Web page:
A curious thing happened when I checked in. For some reason, I made a comment to the manager about computers. Well, it turns out this fellow (Terry) was once in the computer communications business and had lost his job after putting in over two decades at the same company. Just two years short of retirement, he was forced out with no retaining benefits. A target of massive cost cutting which, according to him at least, targeted older workers. A cautionary tale for people like myself who are still employed (sort of) in the IT field.
We, or I should say he, spoke for about twenty minutes. Later when he got off work, he chatted some more with me out in front of the hotel as I cleaned my bike. It was here he confided that he’d considered working for one of the local manufacturing companies (which offer better pay than the hotel), but didn’t feel they properly looked after their employee’s health and safety. Finishing his cigarette, he went to his car and drove off.
I felt sorry for the guy. Not because he was spending his retirement years working at a Livingston, Montana Super 8, but because there seemed to be so little meaning to his life.
Today: 37 Miles
To Date: 809 Miles / 1,302 Kilometers
September 19, 2002
Livingston to Columbus
75 Miles Google Map
After discouraging headwinds, drizzle and rain over much of the past few days, the bike gods finally smiled on me today.
Soon after hitting the road, I found myself cycling mile after mile in my highest gear (my Sequoia Touring Bike — circa 1991 — has eighteen). It didn’t take me long to realize I had a little help. Actually more than a little: a twenty to twenty-five mile an hour monster wind from the south-southwest. I made the halfway point — the second turnoff to Big Timber — in exactly two hours. Since that turnoff is thirty-six miles away, I was cranking away at an eighteen miles-per-hour clip!
The pace slowed beyond Big Timber as the interstate changed direction and the wind started blowing across my bow, making it harder to stay in my lane (meaning the shoulder of the road). However, after a roadside area rest stop (featuring additional Lewis & Clark history), the highway curved slightly back, providing me with some more easy miles. At one point, the gusts were so strong I could begin coasting from a standing start without even pushing off — the wind just took hold of me.
What fun it was watching the treeless fields and hills flow effortlessly by! It was more than just cycling; I felt like the world’s fastest runner speeding over the land. But soon my blustery friend left. Rather abruptly, in fact. I went over a small rise and down into a small river valley, then suddenly found myself having to slog away once more. It was similar to stepping off a moving sidewalk and being on your own power again.
It was around this time that my fantasy of a century ride (one hundred miles) into Billings began to fade. And a long climb out of that valley put the finishing touches on it. I saw the day for what was — a wind-aided, seventy-plus mile effort. But not too shabby! I arrived in Columbus about an hour and a half early, got a room at a you-know-what hotel, then used the extra time to write a couple postcards and buy some camera film.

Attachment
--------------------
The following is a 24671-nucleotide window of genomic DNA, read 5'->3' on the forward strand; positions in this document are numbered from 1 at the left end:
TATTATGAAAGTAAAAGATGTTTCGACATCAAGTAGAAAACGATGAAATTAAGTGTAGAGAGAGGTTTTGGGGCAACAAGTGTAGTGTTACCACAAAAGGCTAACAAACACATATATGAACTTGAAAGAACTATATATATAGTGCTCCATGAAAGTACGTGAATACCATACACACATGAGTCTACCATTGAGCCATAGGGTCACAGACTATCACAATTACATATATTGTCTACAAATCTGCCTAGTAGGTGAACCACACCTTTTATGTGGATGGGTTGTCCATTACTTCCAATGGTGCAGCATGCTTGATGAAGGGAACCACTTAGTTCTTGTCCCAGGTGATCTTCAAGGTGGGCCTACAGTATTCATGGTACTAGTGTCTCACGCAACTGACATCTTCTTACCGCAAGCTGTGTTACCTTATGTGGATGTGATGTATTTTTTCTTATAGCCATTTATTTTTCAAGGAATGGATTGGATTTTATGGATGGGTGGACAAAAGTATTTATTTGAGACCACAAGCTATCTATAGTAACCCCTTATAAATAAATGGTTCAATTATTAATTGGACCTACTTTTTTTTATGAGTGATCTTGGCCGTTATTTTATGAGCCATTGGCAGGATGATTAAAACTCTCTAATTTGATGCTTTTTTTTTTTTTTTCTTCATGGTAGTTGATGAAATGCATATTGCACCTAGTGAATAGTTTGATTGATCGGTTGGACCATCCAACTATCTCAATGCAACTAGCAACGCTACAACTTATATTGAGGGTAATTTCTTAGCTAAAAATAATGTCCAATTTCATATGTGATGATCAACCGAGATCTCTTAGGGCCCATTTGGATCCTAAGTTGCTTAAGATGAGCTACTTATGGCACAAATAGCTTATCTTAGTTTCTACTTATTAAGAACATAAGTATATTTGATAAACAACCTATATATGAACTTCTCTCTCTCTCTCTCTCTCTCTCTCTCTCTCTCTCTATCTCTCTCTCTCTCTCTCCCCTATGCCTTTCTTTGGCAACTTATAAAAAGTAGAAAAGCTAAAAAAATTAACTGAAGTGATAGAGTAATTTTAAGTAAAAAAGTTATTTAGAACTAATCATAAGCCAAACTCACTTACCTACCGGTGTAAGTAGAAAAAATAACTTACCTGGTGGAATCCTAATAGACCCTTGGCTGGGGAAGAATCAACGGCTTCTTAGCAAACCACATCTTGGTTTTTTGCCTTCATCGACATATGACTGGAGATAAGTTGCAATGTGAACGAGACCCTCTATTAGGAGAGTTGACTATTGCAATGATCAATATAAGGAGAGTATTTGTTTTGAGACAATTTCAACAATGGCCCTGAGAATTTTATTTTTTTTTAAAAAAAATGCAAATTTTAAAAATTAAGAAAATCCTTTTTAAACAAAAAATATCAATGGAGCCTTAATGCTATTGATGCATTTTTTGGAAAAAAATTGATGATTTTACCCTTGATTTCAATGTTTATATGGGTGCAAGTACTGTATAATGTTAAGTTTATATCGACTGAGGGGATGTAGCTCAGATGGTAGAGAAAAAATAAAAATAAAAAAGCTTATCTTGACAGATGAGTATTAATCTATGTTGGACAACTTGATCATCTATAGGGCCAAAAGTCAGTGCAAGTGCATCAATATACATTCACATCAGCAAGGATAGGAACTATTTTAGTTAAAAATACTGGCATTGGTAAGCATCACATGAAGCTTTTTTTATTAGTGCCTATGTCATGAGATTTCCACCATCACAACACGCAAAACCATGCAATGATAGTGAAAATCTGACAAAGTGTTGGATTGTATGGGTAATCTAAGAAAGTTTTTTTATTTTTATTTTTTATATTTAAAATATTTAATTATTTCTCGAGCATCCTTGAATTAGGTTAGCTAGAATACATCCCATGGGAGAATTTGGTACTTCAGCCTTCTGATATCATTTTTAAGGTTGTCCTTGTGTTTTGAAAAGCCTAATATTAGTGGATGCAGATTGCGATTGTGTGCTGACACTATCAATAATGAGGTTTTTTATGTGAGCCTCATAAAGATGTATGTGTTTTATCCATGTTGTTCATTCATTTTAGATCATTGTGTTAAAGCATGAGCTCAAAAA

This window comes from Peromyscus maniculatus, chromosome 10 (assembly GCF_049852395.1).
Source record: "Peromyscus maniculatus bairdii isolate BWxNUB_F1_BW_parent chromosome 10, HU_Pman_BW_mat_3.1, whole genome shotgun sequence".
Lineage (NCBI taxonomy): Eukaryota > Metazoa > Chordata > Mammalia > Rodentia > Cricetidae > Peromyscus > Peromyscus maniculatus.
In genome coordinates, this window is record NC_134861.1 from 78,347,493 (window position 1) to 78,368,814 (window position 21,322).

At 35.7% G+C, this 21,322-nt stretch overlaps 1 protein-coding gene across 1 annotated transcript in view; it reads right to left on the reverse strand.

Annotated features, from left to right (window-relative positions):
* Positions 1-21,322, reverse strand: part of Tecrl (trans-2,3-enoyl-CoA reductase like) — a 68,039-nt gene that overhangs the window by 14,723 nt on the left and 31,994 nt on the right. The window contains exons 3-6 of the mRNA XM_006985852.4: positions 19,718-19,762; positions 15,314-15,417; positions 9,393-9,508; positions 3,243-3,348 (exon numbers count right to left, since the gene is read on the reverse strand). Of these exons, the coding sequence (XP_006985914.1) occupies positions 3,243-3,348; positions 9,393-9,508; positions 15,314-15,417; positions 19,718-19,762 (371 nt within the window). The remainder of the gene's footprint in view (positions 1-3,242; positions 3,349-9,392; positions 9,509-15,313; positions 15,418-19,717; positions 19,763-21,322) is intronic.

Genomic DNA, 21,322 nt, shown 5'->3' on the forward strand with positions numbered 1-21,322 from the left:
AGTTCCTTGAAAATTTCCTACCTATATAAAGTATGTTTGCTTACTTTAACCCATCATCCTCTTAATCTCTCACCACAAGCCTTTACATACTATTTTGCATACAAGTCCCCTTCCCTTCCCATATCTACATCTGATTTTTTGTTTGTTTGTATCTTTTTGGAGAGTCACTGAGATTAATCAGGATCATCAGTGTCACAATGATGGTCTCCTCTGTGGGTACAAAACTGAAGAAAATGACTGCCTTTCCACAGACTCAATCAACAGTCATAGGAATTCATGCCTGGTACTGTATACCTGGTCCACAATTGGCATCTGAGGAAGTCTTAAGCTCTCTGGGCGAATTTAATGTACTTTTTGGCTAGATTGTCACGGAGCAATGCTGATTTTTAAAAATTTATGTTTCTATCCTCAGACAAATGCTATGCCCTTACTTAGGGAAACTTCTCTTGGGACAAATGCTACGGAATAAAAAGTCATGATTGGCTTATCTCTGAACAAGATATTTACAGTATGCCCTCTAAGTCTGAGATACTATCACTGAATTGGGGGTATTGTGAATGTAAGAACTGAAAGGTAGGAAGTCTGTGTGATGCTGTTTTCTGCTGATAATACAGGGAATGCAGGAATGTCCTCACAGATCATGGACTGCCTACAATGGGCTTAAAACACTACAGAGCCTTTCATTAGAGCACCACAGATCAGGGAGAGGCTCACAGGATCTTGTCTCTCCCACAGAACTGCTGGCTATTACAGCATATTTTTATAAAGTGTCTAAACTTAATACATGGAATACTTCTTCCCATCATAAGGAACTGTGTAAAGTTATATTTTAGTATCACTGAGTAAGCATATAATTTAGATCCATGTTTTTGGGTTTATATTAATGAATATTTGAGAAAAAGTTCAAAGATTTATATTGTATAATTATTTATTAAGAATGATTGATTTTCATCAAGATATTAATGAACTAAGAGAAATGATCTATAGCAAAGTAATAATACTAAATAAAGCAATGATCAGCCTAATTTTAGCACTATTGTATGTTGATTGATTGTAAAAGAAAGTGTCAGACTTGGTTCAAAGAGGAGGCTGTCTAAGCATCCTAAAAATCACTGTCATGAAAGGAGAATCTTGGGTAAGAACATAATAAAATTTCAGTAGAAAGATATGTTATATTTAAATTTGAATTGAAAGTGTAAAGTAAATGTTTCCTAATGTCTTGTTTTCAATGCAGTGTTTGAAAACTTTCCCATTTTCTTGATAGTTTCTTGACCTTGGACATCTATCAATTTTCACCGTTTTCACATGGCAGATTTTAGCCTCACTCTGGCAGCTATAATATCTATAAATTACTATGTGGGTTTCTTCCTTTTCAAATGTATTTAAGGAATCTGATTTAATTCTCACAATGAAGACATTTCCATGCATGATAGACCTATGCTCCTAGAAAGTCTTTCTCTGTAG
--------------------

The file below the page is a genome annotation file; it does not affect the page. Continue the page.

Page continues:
[Editor’s Note: A decade later on, this guy remains clueless about digital photography.]
It’s now a hop, skip and a jump into Billings. There, I’ll need to get some directions on how to best cross Southeast Montana. I hope to do a better job than General Custer.
Today: 75 Miles
To Date: 884 Miles / 1,422 Kilometers
September 20, 2002
Columbus to Billings
42 Miles Google Map
More wind, but this time in my face for the whole ride — over four hours of toil. The confusing part was that this was out of the east on a dry, sunny day. My father once explained to me that an east wind is the har-binger of precipitation — not that I was yearning to get rained on, mind you.
The first couple hours were the most difficult: an endless series of hills with that refreshing “breeze” in coming at me. I then took a brunch break in Park City to re-group and try to wait out the conditions. Once I was back on the road an hour later the wind had slackened off, though it never got easy. Sometimes you just have to play out the hand you are dealt. Besides the weather, I also had to endure a runny nose, sore legs, and a watery left eye.
Almost as challenging was getting to the Rimrock Mall once I’d arrived in Billings and had found a hotel for the night. First there was a narrow highway to navigate infested with trucks. Then one of the streets leading into the massive parking lot was so busy I ended up walking the bike on the sidewalk.
Once in the mall, I went to a bike shop I’d found in the Yellow Pages. There I had a pleasant talk with a fellow named Lyle, who provided some valuable advice about cycling through “Custer Country” — apparently, this can still be rather unfriendly. The main decision this weekend (today being Friday) will be whether to continue on I-90 or go off on a tempting shortcut. Most likely I’ll stay on the Interstate.
Lyle had some interesting travel stories of his own such as a trip he’d taken up through North Dakota, then down into Oklahoma. It makes me realize I’m but a novice at this cross country cycling game.
Experienced an epiphany walking out of the mall. The day had turned into one of those crisp, sunny, early autumn afternoons and I suddenly envisioned an Asian girlfriend (but not my old Korean advisary) heading towards me through the tree-lined parking lot. A beautiful Friday after-noon and a beautiful someone to share it with.
Losing my focus here…
Billings represents a milestone. Making it this far means I’ve tackled the Cascades, the Rockies, the Montana High Country and am entering the Great Plains. This removes some of the original uncertainty and anxiety.
Today: 42 Miles
To Date: 926 Miles / 1,490 Kilometers